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Remember Jeffrey Shockey? He’s the former top aide to Republican Congressman Jerry Lewis, a powerhouse on the House Appropriations Committee. Shockey left the Hill in 1999 to become a lobbyist at a firm called Copeland, Lowery, where he specialized in winning money from Lewis’s committee. Taxpayers for Common Sense has traced at least $150 million in pork that Shockey won for clients of his firm, whose name partners include former California congressman Bill Lowery, another close friend of Lewis.
By 2004, Shockey was earning a cool $1.5 million salary as a lobbyist. The following year, he returned to the Hill to become Lewis’s deputy staff director at the Appropriations Committee. (Since that entailed a steep pay cut, Copeland Lowery cut Shockey a check for $2 million as a departure payment). Now Shockey is under scrutiny by federal investigators and, according to TPMMuckraker, seven of his former lobbying clients “have been served subpoenas in the federal investigation into the ties between Lewis and Lowery.”
So it’s no surprise to find that Shockey is lying low these days and no longer brags about his lofty status inside the beltway, as he was doing as recently as last year. It seems Shockey’s kids attend the Harbor School, a private elementary school in Bethesda (tuition: $15,748 per year). At last year’s Harbor School auction, he and his wife (Alexandra, another lobbyist and one-time Lewis staffer) donated a “United States Capitol Insider’s Basket.” According to the auction catalog:
This is the kind of insider’s special that is available only here in the D.C. area. This package includes a personal tour of the United States Capitol by Harbor parents Jeff & Alex Shockey. Take home many special mementos of your insider’s tour of the Capitol building including a marble Statue of Freedom, pewter Jefferson cup, cufflinks, Capitol Flag tile, and more. After your tour you can eat where the lawmakers are wined and dined with a $100 gift certificate from The Capital Grille.
Unlike the case with most items in the catalog, there was no suggested opening bid because the Shockey tour was deemed to be “priceless.” But at this year’s auction, the Shockeys were far more discreet and Harbor School parents were deprived of the opportunity to rent the couple as Capitol tour guides. Instead, the Shockeys donated a “Soccer Basket” which included a bag, soccer ball, goals, cones, lunch bag, water bottle, and shin guards. Asking price: $80. (“Goal!” reads the catalog copy). The couple also donated a slightly more upscale package of Robusto cigars, a cigar cutter, and humidor, which commanded an asking price of $500.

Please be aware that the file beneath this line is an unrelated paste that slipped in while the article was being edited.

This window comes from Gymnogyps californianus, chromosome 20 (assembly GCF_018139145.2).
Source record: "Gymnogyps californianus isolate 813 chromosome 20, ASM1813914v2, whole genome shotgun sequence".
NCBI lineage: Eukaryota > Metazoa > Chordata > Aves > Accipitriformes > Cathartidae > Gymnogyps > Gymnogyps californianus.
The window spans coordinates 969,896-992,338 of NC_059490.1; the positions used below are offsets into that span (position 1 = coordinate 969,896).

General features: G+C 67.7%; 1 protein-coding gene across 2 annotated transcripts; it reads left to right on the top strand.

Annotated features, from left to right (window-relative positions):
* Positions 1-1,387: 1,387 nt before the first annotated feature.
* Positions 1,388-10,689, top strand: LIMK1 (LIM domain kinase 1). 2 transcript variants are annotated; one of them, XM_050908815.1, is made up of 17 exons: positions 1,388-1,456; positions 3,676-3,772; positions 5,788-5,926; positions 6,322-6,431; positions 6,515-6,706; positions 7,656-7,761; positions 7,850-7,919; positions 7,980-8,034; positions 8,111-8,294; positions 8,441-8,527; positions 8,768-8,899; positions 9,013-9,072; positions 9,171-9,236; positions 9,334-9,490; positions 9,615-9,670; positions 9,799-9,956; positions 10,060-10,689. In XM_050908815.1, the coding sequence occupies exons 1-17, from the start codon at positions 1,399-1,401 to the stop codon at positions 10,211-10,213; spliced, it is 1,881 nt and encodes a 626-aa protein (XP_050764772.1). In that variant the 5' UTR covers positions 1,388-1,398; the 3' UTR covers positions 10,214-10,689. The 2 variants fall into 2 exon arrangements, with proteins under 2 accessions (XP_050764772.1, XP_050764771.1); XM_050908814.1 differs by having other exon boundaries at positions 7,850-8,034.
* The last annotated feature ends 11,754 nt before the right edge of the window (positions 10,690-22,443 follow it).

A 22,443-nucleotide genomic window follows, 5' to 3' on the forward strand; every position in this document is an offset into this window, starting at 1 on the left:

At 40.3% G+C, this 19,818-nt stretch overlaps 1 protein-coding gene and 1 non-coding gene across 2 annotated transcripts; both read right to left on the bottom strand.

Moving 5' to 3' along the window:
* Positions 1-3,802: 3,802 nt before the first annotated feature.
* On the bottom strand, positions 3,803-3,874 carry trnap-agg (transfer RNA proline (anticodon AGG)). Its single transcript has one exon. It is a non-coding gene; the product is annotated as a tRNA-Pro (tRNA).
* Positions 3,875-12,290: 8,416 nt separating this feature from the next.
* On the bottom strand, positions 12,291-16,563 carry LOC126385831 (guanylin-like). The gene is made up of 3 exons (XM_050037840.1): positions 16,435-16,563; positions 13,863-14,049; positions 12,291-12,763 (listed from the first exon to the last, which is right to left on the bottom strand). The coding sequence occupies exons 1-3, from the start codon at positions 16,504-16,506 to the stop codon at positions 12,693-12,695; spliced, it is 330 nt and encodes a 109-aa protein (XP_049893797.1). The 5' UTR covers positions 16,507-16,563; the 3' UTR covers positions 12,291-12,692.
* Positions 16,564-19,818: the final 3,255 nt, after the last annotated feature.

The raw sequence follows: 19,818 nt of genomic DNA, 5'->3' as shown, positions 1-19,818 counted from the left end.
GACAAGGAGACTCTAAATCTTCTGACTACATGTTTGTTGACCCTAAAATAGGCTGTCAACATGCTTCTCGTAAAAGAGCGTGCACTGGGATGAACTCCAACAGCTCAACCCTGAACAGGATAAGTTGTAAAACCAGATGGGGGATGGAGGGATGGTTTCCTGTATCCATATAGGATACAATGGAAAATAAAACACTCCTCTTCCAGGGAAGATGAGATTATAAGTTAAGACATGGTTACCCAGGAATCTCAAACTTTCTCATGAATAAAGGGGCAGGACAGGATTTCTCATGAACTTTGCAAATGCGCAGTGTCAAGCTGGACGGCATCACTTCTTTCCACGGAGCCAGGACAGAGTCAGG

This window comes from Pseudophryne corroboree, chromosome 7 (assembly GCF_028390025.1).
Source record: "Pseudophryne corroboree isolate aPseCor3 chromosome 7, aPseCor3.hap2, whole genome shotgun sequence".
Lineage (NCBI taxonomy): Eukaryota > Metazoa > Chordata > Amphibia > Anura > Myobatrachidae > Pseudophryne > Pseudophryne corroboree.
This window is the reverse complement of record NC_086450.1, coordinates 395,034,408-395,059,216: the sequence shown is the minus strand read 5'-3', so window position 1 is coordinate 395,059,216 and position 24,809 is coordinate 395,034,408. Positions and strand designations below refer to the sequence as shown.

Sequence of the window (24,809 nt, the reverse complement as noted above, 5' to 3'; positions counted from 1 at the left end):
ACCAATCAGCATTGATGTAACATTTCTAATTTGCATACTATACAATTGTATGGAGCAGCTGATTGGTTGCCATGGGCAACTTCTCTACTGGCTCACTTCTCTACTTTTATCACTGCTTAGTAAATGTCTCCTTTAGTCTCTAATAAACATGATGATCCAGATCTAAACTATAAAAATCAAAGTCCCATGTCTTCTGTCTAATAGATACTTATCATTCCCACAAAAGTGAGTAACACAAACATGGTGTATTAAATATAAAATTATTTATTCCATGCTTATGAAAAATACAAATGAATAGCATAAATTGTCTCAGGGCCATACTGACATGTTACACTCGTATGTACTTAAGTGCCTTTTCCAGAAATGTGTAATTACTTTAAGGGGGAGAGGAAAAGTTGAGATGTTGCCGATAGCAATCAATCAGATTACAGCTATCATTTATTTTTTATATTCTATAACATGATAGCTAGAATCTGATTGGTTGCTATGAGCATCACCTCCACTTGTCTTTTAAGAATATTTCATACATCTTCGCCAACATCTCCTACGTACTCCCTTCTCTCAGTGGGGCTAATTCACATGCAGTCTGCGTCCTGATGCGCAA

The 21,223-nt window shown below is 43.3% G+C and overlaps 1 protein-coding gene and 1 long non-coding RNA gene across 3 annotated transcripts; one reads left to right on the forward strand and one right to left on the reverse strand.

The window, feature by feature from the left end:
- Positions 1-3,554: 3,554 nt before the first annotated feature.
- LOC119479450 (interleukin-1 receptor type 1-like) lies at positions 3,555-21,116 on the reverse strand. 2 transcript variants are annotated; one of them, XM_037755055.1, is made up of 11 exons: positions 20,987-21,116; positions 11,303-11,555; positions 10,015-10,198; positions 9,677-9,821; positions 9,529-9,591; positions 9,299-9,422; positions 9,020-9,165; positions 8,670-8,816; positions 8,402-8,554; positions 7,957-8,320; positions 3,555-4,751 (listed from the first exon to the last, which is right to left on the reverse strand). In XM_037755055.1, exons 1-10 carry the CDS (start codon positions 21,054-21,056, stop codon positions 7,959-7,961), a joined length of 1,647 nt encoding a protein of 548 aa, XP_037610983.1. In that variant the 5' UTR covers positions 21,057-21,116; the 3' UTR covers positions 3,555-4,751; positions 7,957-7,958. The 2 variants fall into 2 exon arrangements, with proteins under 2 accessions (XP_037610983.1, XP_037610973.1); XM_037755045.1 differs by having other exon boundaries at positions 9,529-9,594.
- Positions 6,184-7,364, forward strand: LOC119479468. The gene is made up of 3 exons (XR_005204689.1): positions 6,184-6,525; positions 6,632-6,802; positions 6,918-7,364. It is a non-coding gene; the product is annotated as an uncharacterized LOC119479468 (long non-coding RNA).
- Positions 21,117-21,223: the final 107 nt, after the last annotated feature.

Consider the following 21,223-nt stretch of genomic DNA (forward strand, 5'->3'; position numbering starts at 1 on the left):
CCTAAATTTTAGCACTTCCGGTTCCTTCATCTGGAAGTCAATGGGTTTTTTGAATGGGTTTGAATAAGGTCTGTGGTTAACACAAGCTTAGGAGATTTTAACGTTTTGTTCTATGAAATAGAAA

Funny how a federal investigation can make one so suddenly modest.
More from Ken Silverstein:
Commentary — November 17, 2015, 6:41 pm
The Clintons’ so-called charitable enterprise has served as a vehicle to launder money and to enrich family friends.
In Havana, the past year has been marked by a parade of bold-faced names from the north — John Kerry reopening the United States Embassy; Andrew Cuomo bringing a delegation of American business leaders; celebrities ranging from Joe Torre, traveling on behalf of Major League Baseball to oversee an exhibition game between the Tampa Bay Rays and the Cuban national team, to Jimmy Buffett, said to be considering opening one of his Margaritaville restaurants there. All this culminated with a three-day trip in March by Barack Obama, the first American president to visit Cuba since Calvin Coolidge in 1928. But to those who know the city well, perhaps nothing said as much about the transformation of political relations between the United States and Cuba that began in December 2014 as a concert in the Tribuna Antiimperialista.
Chances that a Republican man believes that “poor people have hard lives”:
A school in South Korea was planning to deploy a robot to protect students from unwanted seductions.
Nuremberg’s Neues Museum filed a criminal complaint against a 91-year-old woman who completed a crossword puzzle that was in fact a $116,000 piece of avant-garde Danish art.
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“Matt was happy enough to sustain himself on the detritus of a world he saw as careening toward self-destruction, and equally happy to scam a government he despised. 'I’m glad everyone’s so wasteful,' he told me. 'It supports my lifestyle.'”